My son left me several small tubs of olives and these were sitting for days in my fridge. There was a 110gm tub of sliced black olives and I had the option of baking olive bread or something else. I decided to bake something else! I came across this uTube clip in The Bread Kitchen for Fougasse ( pronounced – foo/gahss), and decided to bake it. In French cuisine, fougasse is a type of bread typically associated with Provence but found (with variations) in other regions. Some versions are sculpted or slashed into a pattern resembling an ear of wheat.

I modified the original recipe to suite my time. I made the poolish the night before and used 1/4 teaspoon dried yeast, instead of one. The next morning, I mixed all the ingredients, and kneaded everything in a Kitchen Aid mixer for 12 minutes. I then proofed the dough for 1 hour; before dividing the dough into two. Then shaped and cut the dough and proofed further for 1 1/2 hours before baking at 220˚C for 20 minutes.


For the Poolish:

  • 165gm Strong Bread flour
  • 165gm water
  • 1/4 tsp dry yeast.

For the Dough:

  • 310gm Bread flour
  • 20gm Potato flakes
  • 1 tsp dry yeast
  • 1 tsp sea salt
  • 185 gm water

For the Olive filling:

  • 110gm sliced black olives
  • 1/2 tsp dried rosemary
  • 1/2 tsp dried thyme
  • 1/2 tsp dried basil
  • 1 tsp sea salt
  • 2 tbs olive oil


Make the Poolish the night before and leave this to proof at room temperature overnight.

I also made the olive filling and allowed the herbs and oil to soak into the olives in the fridge overnight.

Next morning after about 14 hours of proofing, into a Kitchen Aid bowl, weigh in the 310gm flour, 185gm water and 20gm potato flakes. Throw in the yeast and salt and mix all these up by hand till there’s a rough dough before using the KA and dough hook, to knead for 10 to 12 minutes. Just before the end of mixing, when the dough is already smooth, add in the olive and herb mixture and mix these in. It’s a wet dough and requires time kneading.

Next transfer the dough onto a floured surface and shape it into a rough ball. Proof for 1 hour. I then divide the dough ball into two roughly equal halves, and place each on to baking paper on baking trays. Flour the surface of the baking paper generously. With a small floured wooden rolling pin, roll out each dough ball into a rough rectangular shape with a thickness of about 1 centimetre thick. Then using a small oiled scraper or pizza cutter, make cuts/slits, into the dough and use your hands and the scraper to stretch the dough into shape. It will be useful to watch the uTube video before hand on how this is done. The video is found in The Bread Kitchen website. Proof further 1 1/2 hours, covered with a damp tea towel, and then bake at 220˚C for 20 minutes.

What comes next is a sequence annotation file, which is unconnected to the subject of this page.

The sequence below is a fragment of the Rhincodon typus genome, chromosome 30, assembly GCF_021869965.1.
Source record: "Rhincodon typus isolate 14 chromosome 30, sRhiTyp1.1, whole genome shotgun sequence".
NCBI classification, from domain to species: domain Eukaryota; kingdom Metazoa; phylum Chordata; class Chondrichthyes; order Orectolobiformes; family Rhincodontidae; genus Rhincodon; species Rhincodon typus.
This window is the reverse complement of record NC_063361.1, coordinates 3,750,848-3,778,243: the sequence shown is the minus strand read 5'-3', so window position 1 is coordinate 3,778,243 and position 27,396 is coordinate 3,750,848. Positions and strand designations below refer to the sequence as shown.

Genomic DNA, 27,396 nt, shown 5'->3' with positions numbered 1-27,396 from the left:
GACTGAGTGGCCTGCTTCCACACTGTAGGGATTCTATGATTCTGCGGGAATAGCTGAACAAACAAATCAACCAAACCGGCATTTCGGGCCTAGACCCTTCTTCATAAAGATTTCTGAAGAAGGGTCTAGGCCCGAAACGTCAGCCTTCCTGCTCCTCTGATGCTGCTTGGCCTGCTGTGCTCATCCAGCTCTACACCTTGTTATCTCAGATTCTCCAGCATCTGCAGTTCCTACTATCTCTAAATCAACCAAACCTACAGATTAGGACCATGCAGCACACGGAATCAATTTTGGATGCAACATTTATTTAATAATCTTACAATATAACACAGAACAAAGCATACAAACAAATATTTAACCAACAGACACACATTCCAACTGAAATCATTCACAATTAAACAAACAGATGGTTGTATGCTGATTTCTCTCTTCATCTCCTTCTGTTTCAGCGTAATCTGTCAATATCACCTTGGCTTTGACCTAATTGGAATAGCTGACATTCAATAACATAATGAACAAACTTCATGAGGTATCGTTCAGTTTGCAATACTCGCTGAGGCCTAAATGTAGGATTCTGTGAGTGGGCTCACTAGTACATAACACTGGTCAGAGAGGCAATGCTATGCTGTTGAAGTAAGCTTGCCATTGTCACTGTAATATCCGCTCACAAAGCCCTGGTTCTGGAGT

Remover the fougasse from the oven, use a brush to coat the surface with olive oil, and sprinkle lightly with sea salt crystals. Leave them to cool, before enjoying this aromatic bread.

This is the dough ball after removing the dough mixture from the Kitchen Aid bowl.

An hour later, the dough has proofed into almost doubling it’s size. Time to divide into two.

The advantage of flouring the baking sheet well, is that when you cut the dough and open up the cut edges to space it, the flour prevents the dough sticking to the paper.

It helps if you oiled both sides of the scrapper so that when you make the cuts into the dough, the rather wet and sticky dough does not adhere to the scrapper.

I covered the surface of both trays with damp tea towels to do the final proofing for the next 1 1/2 hours. Using the dough on baking paper makes cleaning of the trays easy as no grease gets to them.

The final product cooling before tucking in. The aroma from the herbs is so delicious.

“Our greatest weakness lies in giving up.
The most certain way to succeed
is always to try just one more time.”
Thomas A. Edison